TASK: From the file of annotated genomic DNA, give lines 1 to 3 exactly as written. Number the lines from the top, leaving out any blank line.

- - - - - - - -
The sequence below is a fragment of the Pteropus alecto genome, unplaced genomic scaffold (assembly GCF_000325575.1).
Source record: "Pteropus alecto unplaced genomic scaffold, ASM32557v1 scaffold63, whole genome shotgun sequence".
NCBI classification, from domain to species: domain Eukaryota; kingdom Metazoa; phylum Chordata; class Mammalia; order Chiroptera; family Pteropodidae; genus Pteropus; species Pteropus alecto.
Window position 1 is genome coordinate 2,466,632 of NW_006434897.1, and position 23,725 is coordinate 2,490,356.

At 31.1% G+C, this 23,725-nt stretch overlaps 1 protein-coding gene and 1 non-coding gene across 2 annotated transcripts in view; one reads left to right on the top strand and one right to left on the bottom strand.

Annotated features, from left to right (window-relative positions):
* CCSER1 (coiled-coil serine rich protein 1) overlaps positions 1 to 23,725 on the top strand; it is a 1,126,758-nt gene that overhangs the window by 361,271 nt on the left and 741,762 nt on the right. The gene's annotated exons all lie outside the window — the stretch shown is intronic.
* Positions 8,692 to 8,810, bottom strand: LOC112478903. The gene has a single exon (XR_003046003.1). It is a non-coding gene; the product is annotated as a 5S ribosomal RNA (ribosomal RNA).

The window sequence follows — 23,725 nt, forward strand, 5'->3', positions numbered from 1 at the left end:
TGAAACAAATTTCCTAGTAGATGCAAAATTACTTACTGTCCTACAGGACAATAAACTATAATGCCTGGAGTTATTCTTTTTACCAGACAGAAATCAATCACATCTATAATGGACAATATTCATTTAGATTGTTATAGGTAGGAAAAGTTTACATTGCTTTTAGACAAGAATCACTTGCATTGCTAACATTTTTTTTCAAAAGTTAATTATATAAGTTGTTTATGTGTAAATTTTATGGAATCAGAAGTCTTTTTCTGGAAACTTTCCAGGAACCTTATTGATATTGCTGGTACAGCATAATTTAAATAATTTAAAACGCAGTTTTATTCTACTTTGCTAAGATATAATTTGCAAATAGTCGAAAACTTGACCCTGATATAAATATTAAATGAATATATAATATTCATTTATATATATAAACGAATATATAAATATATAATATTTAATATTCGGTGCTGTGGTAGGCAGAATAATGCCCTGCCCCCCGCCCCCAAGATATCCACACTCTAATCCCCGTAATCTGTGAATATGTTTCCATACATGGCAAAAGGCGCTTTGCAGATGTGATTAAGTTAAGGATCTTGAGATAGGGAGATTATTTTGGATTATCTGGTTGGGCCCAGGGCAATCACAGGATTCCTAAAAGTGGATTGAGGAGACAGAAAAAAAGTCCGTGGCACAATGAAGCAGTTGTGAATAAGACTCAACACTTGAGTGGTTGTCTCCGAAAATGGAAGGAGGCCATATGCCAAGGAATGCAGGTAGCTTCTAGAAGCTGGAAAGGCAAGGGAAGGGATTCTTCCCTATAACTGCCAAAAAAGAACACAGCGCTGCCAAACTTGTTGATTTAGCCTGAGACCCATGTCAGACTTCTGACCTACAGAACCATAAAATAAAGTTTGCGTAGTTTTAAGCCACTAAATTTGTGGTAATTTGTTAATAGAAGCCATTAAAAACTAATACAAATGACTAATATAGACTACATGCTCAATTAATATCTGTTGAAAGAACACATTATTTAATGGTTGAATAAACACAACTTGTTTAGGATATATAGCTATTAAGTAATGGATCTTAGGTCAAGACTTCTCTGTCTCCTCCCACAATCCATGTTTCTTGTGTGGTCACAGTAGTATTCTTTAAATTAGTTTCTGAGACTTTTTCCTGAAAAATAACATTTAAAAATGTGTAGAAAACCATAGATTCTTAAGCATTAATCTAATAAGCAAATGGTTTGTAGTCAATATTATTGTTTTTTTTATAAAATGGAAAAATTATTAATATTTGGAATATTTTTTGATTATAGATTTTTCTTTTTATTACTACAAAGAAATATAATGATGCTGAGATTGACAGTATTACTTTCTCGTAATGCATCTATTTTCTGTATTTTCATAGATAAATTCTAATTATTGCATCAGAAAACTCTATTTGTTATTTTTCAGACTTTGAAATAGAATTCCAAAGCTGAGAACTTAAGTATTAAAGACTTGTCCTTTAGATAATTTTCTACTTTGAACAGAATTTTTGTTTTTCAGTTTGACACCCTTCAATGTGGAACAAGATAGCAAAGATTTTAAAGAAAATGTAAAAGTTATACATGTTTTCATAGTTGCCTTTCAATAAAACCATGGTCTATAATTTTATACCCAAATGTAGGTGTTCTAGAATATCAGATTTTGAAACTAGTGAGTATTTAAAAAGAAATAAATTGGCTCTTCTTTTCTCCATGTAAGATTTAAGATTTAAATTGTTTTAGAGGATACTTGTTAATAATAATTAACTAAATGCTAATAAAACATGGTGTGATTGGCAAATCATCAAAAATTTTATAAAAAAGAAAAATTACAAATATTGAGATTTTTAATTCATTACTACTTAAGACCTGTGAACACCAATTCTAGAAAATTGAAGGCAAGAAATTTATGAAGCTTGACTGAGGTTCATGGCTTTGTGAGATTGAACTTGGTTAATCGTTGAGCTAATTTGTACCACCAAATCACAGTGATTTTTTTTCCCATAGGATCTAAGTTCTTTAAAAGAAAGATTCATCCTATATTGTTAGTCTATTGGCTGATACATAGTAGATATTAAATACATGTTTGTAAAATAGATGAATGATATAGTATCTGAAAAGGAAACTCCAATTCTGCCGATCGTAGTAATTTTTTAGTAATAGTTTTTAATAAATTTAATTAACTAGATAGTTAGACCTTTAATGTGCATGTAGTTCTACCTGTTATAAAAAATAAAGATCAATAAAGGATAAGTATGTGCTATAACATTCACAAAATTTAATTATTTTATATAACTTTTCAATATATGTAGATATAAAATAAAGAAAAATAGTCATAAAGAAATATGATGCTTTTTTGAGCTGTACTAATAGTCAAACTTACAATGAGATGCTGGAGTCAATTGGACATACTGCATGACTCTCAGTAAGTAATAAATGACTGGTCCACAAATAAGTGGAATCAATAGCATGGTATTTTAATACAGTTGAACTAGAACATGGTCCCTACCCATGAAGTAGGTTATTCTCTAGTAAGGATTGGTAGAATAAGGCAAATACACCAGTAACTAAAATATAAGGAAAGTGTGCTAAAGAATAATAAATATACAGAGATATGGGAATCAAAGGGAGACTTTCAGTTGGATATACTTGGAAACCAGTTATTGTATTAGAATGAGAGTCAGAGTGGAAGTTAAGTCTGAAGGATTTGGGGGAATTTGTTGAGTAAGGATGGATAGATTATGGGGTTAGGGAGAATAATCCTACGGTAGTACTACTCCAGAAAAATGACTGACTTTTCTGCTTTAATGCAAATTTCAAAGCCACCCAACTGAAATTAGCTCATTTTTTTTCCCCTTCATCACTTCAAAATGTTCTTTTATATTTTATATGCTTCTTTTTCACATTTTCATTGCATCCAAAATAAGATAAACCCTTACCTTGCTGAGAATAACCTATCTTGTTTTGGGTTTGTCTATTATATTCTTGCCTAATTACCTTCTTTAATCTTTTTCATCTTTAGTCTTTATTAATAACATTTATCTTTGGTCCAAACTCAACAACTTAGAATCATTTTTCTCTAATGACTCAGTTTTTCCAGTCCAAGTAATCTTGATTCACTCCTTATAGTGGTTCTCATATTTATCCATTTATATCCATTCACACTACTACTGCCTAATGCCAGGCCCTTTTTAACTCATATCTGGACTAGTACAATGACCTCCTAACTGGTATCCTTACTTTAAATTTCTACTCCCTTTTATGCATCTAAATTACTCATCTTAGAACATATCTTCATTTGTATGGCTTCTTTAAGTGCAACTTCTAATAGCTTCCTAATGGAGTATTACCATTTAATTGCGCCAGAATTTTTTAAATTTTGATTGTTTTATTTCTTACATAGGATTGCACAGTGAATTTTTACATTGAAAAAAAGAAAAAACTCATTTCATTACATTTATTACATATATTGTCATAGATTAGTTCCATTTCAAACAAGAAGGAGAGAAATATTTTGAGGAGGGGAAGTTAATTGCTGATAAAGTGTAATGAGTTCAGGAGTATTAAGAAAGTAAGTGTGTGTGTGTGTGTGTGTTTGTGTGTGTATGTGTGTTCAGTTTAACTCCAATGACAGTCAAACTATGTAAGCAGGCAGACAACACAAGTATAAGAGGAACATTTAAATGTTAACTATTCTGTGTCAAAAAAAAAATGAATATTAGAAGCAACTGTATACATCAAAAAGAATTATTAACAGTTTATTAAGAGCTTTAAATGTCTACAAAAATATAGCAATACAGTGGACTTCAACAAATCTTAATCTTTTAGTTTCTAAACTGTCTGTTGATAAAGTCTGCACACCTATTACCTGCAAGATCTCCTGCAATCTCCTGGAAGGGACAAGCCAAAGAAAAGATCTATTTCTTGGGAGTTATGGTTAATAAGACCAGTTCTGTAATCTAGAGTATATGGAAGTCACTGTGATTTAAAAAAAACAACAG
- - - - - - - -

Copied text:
The sequence below is a fragment of the Pteropus alecto genome, unplaced genomic scaffold (assembly GCF_000325575.1).
Source record: "Pteropus alecto unplaced genomic scaffold, ASM32557v1 scaffold63, whole genome shotgun sequence".
NCBI classification, from domain to species: domain Eukaryota; kingdom Metazoa; phylum Chordata; class Mammalia; order Chiroptera; family Pteropodidae; genus Pteropus; species Pteropus alecto.